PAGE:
Belarus Today

The pace of events quickens as an air of crisis surrounds President Lukashenka, who was roundly booed while speaking in public yesterday, a previously unthinkable moment that recalls the final days of Nikolai Ceaucescu in Romania.

For English speakers, Meduza has opened a live blog this morning. The Moscow Times has a dedicated section, Unrest in Belarus. RFERL has one too, under the banner Crisis in Belarus. And the Baltic Times has a range of articles.

If you can speak Russian, try tut.by Belarusian portal, or if not, Google can roughly translate it for you.

Might Happen?

Best laid predictions, well, sometimes they aren’t all that well laid. In spite of my last, curmudgeonly post, a video posted to RFERL today of protests in Minsk is just thrilling. It shows political engagement we’ve just never seen before in post-Soviet Belarus.

Please watch it. And this:

I’ll hold to my original thoughts for now. But it would be fun to be wrong.

Ain’t Gonna Happen

With their breathless talk of crisis, protests and turning points in Belarus, pro-democracy pundits are making their most common mistake, namely, prematurely declaring victory over authoritarianism because they want it to be so. In the Belarusian protests it’s particularly important to consider the position of Vladimir Putin, for whom a functioning democracy on Russia’s border is utterly impermissible.

Note that after he took in the fleeing Ukrainian Viktor Yanukovich (tour Mezhyhirya, Yanukovich’s former residence outside Kyiv here), as he doubtless would Lukashenka, Putin found it necessary to seize Crimea and disrupt the Donbas, in order to be able to upend the larger Ukrainian political situation as he sees fit, at a moment’s notice, until further notice.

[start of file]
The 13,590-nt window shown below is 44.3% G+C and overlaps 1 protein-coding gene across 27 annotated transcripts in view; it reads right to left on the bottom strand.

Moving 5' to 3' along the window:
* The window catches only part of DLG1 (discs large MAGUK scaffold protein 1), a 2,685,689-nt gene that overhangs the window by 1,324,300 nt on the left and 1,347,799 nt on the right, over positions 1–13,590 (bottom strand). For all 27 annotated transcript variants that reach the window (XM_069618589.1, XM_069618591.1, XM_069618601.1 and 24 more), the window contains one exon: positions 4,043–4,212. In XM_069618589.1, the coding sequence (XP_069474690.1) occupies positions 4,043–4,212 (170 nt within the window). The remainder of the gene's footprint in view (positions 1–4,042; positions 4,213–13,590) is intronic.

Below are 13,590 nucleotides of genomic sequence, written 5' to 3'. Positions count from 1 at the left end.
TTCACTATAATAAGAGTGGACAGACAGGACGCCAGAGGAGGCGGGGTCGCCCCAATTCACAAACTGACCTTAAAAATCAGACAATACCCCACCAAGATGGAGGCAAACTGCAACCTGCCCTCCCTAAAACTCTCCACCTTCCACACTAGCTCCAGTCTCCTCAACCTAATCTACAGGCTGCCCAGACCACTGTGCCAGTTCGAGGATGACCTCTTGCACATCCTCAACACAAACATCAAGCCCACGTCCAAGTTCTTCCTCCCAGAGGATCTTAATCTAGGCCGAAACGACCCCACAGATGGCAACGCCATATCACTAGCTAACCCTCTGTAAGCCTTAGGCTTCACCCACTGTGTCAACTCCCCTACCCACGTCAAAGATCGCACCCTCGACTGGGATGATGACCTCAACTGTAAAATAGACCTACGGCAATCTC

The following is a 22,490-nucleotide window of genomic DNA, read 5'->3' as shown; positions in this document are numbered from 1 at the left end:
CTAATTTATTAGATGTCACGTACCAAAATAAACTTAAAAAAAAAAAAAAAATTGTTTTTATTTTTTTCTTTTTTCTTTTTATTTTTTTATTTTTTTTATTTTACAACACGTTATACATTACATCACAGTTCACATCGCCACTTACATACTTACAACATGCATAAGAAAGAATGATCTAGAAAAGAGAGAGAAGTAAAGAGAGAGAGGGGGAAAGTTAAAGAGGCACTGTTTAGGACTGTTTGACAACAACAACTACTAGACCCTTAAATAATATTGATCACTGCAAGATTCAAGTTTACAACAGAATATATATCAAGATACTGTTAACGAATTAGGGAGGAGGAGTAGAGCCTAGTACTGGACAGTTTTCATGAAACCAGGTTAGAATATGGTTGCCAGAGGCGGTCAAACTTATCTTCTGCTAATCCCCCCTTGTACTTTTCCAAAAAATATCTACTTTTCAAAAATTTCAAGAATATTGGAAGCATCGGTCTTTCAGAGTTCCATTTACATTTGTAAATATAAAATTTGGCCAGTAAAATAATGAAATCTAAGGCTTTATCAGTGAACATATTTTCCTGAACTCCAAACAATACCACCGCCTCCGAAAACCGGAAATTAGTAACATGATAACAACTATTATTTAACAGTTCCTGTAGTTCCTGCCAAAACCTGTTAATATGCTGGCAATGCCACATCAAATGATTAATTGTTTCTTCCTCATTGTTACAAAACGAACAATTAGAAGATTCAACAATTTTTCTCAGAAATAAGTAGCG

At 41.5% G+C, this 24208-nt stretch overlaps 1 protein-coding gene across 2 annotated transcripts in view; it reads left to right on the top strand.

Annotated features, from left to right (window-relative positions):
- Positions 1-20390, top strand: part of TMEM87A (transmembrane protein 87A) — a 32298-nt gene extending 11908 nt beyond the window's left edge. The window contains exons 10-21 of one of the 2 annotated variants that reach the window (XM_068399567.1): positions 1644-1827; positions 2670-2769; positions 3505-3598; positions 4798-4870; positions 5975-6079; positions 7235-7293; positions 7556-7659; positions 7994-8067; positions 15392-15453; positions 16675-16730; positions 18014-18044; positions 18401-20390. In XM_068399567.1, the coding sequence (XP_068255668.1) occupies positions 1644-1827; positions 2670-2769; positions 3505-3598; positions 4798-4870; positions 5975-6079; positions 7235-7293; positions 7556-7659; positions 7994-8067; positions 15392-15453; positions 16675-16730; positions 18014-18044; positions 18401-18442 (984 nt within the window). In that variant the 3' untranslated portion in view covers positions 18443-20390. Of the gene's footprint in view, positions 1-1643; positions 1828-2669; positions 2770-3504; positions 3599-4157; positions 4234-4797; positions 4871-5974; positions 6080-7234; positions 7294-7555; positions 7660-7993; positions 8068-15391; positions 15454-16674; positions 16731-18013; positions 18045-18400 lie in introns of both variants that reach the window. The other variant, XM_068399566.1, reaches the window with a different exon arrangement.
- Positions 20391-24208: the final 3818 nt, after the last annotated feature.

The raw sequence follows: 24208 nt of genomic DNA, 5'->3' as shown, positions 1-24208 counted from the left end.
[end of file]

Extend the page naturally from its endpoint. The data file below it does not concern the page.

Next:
Kudos to the Belarusian people, credit to their bravery, and a paean to the heart’s indomitable spirit. And apologies for my cynicism. I may be wrong, and it would be nice if it turns out that way, but in this case it’s hard to imagine the Russian president permitting free elections, leading to something close to democratic rule, in his fellow Slavic, White Russian buffer state.

Border Towns

As we continue around the world slowly, we’ve hit pause here in Finland to spend a lovely summer month or two on Lake Saimaa. Early this month we briefly visited Vyborg, Russia, and my monthly column tomorrow in 3 Quarks Daily will have the story. Here are a few photos:

Lappeenranta, Finland, about thirty miles away from Vyborg via the Saimaa Canal.

The underwhelming border between Finland and Russia on the canal.

A Saimaa Canal lock.

The round tower, Vyborg, Russia.

The Esplanade, Vyborg.

Graffiti, Vyborg.

Transfiguration Cathedral, Vyborg.

Transfiguration Cathedral, Vyborg.

Transfiguration Cathedral, Vyborg.

Esplanade Park, Vyborg.

Old Town, Vyborg.

Trolley Café, Vyborg.

The presidents of Finland and Russia, Lake Saimaa, Finland, August 2017.

Collected photos from this so far two month long, slow trip around the world post here.

Optimism

Having just returned from a couple days in Russia, it’s interesting to see the headline In Russian Cities, Mock Gravestones Are Sounding Putin’s Death Knell. Add that to this, and go ahead, take a moment to be an optimist.

There are a lot of people at this protest, aimed against a proposed law allowing extradition of Hong Kong citizens to Beijing.

Chinese media blamed “collusion with the West”.